A Spoilery Chat With Iratta Writer-Director Rohit MG Krishnan

The Malayalam murder mystery Iratta is streaming on Netflix
A Spoilery Chat With Iratta Writer-Director Rohit MG Krishnan

Spoilers ahead:

How do you live with yourself when you have the same face as someone who’s committed an unspeakable cruelty towards your family? That’s the question at the end of Iratta, writer-director Rohit MG Krishnan’s debut Malayalam feature, in which a policeman (Joju George) investigating the death of his twin (also Joju George) discovers that the deceased was also his daughter’s rapist. While twins in a murder mystery are usually a shorthand signifier for swapped places or mistaken identities, the visual in Iratta culminates in a more pervasive dread, not unlike the feeling evoked by the end of Oldboy (2003) or Incendies (2010)What began as a murder mystery is now an existential drama. Having never met his daughter, he now never can, knowing what the sight of his face will do to her.

Krishnan attributes childhood trauma to many of the ideas in Iratta, which deals with cycles of inherited violence and pain that are impossible to escape from. Happier times in his childhood involved watching as many films as he could. “Watching movies was my film school,” he said. The self-taught director made several short films while in college, between 2008 and 2012. After he graduated, Krishnan got a job as a system admin at the postal department and used his income to keep making shorts while he worked on a feature-length script. Now, following the release of Iratta on Netflix, he’s in talks with Red Chillies Entertainment to write their next script.

When you see twins in a murder mystery, the obvious conclusion is that it’s a case of swapped or mistaken identity, but how Iratta uses this idea for tragedy instead of tension is novel. How did you arrive at that idea?

I initially planned this as a small-budget, indie film with just one location — a police station. I watched a lot of one-location movies like 12 Angry Men (1957) and Exam (2009) and tried to see how they hooked people in, how they built curiosity. I also knew the ending had to be strong. I’d read this incident of a policeman who was shot inside a police station in Kerala and wrote a narrative around it. I started the first draft in 2017 and completed it within a year. It travelled through several producers and actors, during which I kept rewriting, adding new characters and layers.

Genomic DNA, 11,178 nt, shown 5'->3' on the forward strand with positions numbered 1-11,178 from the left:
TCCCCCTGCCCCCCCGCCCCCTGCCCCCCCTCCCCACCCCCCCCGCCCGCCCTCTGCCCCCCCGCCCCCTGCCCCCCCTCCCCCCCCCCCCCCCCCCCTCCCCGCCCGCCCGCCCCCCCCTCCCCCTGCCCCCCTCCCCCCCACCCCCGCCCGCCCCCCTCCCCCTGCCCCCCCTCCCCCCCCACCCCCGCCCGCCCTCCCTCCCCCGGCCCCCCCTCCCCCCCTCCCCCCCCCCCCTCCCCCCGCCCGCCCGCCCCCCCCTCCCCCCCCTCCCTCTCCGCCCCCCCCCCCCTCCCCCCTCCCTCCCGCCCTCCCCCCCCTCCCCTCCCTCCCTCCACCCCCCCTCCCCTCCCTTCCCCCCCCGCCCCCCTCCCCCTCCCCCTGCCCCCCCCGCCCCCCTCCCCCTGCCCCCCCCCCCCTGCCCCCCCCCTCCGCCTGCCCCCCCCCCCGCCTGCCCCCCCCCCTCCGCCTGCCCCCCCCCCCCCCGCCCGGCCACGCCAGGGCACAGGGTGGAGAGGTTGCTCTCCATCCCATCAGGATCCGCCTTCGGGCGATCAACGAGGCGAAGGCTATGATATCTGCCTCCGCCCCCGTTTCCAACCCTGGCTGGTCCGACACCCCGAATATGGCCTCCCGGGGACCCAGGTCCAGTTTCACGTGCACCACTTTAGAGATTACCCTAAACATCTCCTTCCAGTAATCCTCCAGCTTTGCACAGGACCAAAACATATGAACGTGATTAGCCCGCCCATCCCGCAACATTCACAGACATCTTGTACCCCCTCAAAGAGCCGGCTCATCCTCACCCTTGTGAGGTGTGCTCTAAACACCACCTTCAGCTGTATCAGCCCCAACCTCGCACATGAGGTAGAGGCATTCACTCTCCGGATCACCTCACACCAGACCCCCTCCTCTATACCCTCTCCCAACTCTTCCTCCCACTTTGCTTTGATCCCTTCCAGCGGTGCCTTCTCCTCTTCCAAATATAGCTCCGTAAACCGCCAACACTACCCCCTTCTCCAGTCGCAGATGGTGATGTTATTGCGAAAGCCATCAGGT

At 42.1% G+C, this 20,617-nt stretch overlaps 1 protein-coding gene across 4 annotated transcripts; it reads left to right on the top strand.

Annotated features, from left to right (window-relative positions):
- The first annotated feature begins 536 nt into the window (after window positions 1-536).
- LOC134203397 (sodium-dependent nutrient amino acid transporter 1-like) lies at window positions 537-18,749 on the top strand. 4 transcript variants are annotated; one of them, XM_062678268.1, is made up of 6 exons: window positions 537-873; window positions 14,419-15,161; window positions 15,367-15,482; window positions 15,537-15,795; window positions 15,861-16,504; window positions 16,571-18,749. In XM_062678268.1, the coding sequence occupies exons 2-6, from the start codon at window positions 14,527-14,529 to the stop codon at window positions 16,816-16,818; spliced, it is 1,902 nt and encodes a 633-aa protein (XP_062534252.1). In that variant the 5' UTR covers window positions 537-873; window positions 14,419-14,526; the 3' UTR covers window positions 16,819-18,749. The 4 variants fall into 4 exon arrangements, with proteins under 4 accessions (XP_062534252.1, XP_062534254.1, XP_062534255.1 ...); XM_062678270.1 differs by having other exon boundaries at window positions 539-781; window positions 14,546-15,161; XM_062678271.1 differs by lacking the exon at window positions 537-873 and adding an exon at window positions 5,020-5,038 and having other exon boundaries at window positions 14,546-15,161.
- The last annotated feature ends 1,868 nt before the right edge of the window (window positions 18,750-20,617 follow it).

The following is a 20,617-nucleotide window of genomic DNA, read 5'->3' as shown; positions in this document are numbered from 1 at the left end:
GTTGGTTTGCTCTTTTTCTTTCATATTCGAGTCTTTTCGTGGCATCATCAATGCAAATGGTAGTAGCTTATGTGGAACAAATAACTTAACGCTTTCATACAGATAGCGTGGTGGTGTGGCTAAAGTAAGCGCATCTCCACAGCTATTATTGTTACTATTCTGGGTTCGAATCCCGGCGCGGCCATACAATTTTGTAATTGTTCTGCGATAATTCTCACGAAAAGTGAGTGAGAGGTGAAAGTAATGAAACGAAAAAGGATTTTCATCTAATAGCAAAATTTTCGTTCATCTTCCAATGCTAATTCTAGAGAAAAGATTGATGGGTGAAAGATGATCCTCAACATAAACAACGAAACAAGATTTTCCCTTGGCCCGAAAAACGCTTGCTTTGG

Initially, the script didn’t have the twins. It was supposed to be about two unrelated people — Vinod and Pramod. When I narrated the story to Joju George, he said it might be more interesting to turn them into twins. And then the pandemic gave us two years to rework the script.

A Spoilery Chat With Iratta Writer-Director Rohit MG Krishnan
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When you look at the ending, Vinod and Pramod have the same face. And Pramod’s daughter hasn’t seen her father yet. When she realises that her father’s alive and he’s Pramod, it will shock her because her father and her rapist have the same face. It’s not a horror movie, but a lot of people have said they got horror vibes from the end, especially the scene in which Pramod looks at himself in the mirror and sees Vinod.

There are so many international films that have a haunting climax like this one — Oldboy and Incendies — but it’s rare to find this in Indian and Malayalam movies. I didn’t use Oldboy or Incendies as a reference but the climax of Iratta is haunting in its own way.

A flashback depicts Vinod and Pramod's father as abusive.
A flashback depicts Vinod and Pramod's father as abusive.

It’s also interesting how the film looks at cycles of violence and how trauma passed down from parent to child. Where did this come from?

Our childhood has a huge role in shaping our character and personalities. Our experiences from before we turn 7 or 8 affect our future. In my case, I’m very scared to speak in front of huge crowds, and I can trace this back to experiences I had in my childhood. Any sort of childhood trauma affects your future. There’s a scene in the film in which Pramod says that some people can escape their trauma, while others can’t. That’s the case with Vinod. He grows up with an abusive father, and then grows up to be an abusive husband. He abuses his wife, who leaves him and goes to Mumbai. Vinod’s father is a pedophile and that’s who he becomes too. He sees his father die in front of him and that just adds to the trauma. He’s the more violent twin. Pramod finds a way of overcoming his trauma.